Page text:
If you want to know how widespread marijuana use is today, all you need to do is search it on the internet. There are as many or more pros as there are cons. It might be safe to assume that most if not all of these positive blogs or forums for marijuana use were posted by users. Is it possible these blogs serve as defense mechanisms posted while high or in that false sense of well-being that is highly touted as a side effect of marijuana use? These posts may further serve to sway the decisions of young teens surfing the web that are already under pressure from peers to try the drug. Legalization of this mind-altering drug may do nothing more than compound the problem by giving societal rationalization to support the individual rationalization of the recreational marijuana user.
Memory and Emotion
One alarming 2009 statistic from the "National Institute of Drug Abuse" shows that 11.8 percent of eighth graders have used marijuana. This statistic coupled with the increased strength and potency of marijuana since the 1960s should cause society to step back and take a good long look at the effects of marijuana on the developing brain. Those parts of the brain that impact emotion, memory, fear and aggression are all affected by marijuana use. Other research as cited on "CTV News" states that the areas of the brain referred to as the hippocampus and amygdala are both smaller in marijuana uses than in non-users. Other studies show that the prefrontal cortex involved in cognitive thinking and reasoning may be adversely affected with early marijuana use, inhibiting memory and learning. This is particularly true in teens because the prefrontal cortex is the last part of the brain to develop, often not reaching full maturity until the early to mid-20s. According to one New Zealand study, college enrollment and educational attainment were both adversely affected by marijuana use prior to the age of 18.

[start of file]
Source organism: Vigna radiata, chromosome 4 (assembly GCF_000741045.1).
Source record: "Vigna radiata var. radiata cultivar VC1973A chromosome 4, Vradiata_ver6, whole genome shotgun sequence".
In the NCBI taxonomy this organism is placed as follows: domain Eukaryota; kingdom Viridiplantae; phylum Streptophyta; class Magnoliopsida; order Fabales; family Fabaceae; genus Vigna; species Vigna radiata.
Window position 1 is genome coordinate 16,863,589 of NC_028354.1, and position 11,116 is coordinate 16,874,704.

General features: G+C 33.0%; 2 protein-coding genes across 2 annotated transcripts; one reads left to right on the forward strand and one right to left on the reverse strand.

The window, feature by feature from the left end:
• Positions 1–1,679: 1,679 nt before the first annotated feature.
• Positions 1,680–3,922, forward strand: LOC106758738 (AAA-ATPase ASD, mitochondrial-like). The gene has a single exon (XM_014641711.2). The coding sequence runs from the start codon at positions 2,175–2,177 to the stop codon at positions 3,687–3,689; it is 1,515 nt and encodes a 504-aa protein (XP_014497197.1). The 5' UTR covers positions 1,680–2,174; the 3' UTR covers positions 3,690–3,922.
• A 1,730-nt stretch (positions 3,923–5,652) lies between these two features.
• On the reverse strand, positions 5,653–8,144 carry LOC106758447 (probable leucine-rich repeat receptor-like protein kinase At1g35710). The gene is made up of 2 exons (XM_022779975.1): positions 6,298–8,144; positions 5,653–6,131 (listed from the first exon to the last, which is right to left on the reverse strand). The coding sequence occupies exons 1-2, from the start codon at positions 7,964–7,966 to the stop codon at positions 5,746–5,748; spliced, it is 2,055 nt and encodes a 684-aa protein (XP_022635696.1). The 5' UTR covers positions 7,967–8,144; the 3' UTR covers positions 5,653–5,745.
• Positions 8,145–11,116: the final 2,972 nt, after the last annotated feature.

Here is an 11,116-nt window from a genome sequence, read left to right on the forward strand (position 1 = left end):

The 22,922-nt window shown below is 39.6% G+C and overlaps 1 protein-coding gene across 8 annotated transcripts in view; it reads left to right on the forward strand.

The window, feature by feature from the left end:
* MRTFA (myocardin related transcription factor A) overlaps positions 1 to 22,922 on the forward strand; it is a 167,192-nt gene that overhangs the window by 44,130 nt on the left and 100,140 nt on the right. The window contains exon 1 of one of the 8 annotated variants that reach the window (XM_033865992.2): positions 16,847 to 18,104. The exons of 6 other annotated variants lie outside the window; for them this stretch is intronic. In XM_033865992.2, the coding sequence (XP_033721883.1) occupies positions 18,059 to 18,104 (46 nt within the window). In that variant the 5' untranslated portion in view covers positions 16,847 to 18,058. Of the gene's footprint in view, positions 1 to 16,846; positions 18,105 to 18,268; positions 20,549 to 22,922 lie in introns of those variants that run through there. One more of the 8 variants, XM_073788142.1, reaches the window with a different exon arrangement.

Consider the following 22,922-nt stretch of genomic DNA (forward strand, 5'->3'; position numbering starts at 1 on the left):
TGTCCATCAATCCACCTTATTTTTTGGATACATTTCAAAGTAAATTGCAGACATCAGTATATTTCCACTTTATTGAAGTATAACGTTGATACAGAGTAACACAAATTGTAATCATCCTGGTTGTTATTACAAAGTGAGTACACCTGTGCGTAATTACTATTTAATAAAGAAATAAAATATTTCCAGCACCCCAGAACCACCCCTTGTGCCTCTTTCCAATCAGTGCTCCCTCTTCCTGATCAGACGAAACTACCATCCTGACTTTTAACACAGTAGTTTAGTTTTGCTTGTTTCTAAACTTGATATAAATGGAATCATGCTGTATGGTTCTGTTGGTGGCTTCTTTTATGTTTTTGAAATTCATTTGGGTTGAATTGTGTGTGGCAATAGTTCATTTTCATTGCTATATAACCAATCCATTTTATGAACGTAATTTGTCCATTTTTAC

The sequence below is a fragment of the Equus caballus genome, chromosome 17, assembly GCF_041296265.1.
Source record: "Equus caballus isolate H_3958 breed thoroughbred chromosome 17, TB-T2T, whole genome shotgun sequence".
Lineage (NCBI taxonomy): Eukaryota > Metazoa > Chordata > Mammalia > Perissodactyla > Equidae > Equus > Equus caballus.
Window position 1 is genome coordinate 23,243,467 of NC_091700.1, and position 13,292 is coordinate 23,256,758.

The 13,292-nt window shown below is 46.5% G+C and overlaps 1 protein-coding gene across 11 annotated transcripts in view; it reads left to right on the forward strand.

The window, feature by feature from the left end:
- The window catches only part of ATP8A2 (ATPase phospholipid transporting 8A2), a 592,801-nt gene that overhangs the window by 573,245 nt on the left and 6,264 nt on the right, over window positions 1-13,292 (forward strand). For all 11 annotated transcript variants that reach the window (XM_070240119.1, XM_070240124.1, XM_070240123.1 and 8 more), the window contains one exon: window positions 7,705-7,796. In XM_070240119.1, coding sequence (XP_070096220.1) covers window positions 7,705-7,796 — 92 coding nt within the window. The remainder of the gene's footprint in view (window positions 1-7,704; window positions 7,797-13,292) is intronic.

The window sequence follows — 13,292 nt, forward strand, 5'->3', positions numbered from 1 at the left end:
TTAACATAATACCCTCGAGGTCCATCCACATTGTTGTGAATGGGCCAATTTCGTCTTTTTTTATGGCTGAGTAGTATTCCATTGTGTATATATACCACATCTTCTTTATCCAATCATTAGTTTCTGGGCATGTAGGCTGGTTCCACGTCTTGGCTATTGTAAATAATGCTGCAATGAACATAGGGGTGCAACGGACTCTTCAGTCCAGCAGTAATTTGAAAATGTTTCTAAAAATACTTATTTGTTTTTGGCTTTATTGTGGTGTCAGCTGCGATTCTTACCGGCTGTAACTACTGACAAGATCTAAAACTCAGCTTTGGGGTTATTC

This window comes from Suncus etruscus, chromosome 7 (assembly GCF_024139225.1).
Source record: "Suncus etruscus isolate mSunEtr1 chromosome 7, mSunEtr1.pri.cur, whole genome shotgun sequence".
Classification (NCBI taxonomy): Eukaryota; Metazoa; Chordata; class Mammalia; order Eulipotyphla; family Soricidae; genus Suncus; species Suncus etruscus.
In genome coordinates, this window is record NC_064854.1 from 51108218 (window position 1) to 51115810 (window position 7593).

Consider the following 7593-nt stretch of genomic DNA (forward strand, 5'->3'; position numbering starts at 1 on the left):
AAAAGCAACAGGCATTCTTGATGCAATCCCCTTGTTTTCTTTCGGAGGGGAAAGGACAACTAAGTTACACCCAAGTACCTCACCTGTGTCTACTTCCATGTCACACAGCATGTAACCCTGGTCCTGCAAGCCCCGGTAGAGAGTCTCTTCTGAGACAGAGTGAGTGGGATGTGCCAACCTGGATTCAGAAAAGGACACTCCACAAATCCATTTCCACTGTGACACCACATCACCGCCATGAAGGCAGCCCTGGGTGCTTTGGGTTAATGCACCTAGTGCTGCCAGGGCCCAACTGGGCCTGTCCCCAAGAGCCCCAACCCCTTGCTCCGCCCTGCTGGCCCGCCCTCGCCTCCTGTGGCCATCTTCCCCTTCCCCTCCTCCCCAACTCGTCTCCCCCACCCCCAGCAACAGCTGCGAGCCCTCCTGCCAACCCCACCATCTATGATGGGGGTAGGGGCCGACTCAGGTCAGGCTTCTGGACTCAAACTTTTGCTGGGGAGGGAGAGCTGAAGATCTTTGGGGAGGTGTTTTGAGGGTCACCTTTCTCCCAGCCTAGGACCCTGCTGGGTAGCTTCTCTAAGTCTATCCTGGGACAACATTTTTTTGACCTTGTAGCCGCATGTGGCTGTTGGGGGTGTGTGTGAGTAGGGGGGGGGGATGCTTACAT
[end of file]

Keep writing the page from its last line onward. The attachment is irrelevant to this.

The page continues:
Mary Cannon of the Royal College of Surgeons in Ireland, based in Dublin, was quoted in an "nzherald.co.nz" article as stating that "Cannabis is part of the cause of schizophrenia." She participated in a New Zealand study regarding the relationship between schizophrenia and marijuana use. According to "Schizophrenia.com," a study of Swedish army members showed that "â€¦heavy consumers of cannabis at age 18 were over 600% more likely to be diagnosed with schizophrenia over the next 15 years than those who did not take it." Although marijuana use raises the risk for schizophrenia among all individuals, it appears to substantially increase the risk among those individuals with a tendency to develop the disease.
Marijuana has been shown to decrease testosterone levels in men. Low testosterone levels in some cases may even result in male breast enlargement. Where it decreases testosterone in men, it may increase it in women leading to menstrual irregularities. Marijuana use may also affect sperm motility in men and ovulation in women increasing chances of infertility. Low testosterone levels in boys during puberty may stunt growth, prevent the development of muscle mass and impede normal hair growth. So in answer to Paula Cole's question, "Where is my John Wayne?"-- well, he may have gone up in smoke.
Recreational marijuana users often passionately engage themselves in the medical marijuana debate for the same reason your family pet hangs around the dinner table. One might surmise that as marijuana becomes easier to obtain for the critically ill, some scraps may fall from the table toward legalization for recreational use. This attitude seems to show an unabashed lack of sympathy for the plight of the critically ill, exploiting their illnesses in attempt to gain a legal high.